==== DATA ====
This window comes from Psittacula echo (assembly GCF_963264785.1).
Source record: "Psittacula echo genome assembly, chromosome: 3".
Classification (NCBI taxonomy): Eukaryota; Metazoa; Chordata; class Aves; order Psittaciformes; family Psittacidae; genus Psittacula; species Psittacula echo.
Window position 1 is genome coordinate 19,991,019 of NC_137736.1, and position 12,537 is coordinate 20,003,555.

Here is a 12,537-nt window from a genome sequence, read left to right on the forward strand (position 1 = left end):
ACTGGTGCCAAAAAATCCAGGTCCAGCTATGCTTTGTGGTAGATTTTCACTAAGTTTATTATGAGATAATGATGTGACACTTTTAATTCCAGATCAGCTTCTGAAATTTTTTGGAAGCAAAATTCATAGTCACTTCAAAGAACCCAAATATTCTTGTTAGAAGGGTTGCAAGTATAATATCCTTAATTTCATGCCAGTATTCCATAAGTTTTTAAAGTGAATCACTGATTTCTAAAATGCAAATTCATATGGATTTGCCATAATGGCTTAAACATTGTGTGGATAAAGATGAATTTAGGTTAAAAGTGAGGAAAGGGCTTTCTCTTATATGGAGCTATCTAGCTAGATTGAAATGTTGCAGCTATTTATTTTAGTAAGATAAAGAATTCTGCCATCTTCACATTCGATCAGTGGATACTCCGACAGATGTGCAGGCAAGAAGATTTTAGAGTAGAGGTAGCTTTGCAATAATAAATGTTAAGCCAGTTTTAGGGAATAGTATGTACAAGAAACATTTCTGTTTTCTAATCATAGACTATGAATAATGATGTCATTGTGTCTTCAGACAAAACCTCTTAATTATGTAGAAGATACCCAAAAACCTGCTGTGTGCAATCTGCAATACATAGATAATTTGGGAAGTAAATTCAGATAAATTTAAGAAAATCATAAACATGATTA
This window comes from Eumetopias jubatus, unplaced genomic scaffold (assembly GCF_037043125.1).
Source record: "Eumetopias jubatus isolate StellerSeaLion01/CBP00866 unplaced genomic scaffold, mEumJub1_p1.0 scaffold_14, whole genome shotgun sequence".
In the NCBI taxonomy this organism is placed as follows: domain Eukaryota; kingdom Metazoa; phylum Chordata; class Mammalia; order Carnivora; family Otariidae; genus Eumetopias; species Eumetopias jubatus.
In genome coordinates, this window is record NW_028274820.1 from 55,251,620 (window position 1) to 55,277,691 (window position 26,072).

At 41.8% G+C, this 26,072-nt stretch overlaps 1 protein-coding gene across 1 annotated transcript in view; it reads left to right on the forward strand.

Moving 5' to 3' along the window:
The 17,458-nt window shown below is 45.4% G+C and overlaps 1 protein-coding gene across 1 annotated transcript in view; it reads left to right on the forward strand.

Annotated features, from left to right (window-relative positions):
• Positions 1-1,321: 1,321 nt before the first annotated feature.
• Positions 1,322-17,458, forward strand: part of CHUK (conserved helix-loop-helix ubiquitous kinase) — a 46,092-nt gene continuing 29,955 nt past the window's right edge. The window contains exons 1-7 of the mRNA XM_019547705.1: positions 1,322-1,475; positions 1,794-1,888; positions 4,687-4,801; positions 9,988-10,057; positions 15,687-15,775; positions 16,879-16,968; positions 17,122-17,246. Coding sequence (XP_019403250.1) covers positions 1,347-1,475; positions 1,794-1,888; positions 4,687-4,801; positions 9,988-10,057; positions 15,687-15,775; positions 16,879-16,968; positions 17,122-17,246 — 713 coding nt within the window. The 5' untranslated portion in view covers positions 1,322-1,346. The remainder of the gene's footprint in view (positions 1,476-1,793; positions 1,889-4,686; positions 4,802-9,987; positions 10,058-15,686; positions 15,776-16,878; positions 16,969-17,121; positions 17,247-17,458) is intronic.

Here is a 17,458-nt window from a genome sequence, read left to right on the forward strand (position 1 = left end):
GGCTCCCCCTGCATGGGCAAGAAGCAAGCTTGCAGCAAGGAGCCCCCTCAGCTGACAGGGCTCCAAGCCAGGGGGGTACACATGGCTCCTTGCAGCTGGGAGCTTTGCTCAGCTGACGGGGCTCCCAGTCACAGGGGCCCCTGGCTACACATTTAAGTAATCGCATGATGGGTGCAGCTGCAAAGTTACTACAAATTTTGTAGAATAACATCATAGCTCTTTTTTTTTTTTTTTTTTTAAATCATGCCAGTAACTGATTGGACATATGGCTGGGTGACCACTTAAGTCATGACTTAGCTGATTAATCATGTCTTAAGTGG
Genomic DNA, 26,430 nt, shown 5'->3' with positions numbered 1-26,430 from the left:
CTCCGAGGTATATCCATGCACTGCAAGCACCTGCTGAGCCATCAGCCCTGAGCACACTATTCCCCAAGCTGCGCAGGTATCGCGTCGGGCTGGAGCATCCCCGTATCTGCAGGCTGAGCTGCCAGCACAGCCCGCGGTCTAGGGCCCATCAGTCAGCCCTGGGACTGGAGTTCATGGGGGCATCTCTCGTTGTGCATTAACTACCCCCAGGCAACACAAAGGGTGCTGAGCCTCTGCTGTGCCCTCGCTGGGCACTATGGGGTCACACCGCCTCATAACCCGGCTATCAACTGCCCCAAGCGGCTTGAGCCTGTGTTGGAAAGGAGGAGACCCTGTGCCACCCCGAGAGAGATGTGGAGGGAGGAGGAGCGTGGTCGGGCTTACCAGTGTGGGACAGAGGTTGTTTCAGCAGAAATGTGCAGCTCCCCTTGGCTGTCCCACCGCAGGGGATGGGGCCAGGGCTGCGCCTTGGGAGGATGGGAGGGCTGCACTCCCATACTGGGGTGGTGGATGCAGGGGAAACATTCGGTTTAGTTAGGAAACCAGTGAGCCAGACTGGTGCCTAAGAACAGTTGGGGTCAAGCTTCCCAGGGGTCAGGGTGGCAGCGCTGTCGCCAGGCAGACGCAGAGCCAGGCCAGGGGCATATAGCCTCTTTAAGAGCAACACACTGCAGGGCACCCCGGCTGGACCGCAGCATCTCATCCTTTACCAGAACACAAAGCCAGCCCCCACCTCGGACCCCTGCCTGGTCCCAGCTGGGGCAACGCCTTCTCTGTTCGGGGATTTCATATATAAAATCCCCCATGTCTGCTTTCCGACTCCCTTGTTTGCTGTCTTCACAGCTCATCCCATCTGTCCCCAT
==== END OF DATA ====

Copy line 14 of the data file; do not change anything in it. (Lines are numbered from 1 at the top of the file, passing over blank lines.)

Annotated features, from left to right (window-relative positions):